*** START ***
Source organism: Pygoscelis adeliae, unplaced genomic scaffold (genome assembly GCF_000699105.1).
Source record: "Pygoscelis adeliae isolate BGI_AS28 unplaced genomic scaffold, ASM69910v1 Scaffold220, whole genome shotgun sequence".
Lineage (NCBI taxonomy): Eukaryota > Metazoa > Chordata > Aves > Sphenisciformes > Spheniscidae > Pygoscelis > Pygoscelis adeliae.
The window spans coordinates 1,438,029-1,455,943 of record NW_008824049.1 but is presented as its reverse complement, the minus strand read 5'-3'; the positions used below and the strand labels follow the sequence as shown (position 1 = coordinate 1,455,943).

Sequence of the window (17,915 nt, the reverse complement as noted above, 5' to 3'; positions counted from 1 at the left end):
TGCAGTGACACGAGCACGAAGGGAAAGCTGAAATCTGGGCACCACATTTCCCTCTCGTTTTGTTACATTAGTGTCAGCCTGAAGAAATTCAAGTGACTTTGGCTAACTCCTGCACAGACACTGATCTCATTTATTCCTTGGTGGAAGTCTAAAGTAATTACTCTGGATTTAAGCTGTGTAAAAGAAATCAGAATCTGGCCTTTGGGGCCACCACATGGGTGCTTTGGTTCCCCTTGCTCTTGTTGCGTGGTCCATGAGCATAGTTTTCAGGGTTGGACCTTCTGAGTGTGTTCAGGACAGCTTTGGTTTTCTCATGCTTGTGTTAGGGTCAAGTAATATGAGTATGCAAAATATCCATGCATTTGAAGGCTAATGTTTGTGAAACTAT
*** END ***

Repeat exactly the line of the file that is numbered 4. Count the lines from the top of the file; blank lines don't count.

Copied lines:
The window spans coordinates 1,438,029-1,455,943 of record NW_008824049.1 but is presented as its reverse complement, the minus strand read 5'-3'; the positions used below and the strand labels follow the sequence as shown (position 1 = coordinate 1,455,943).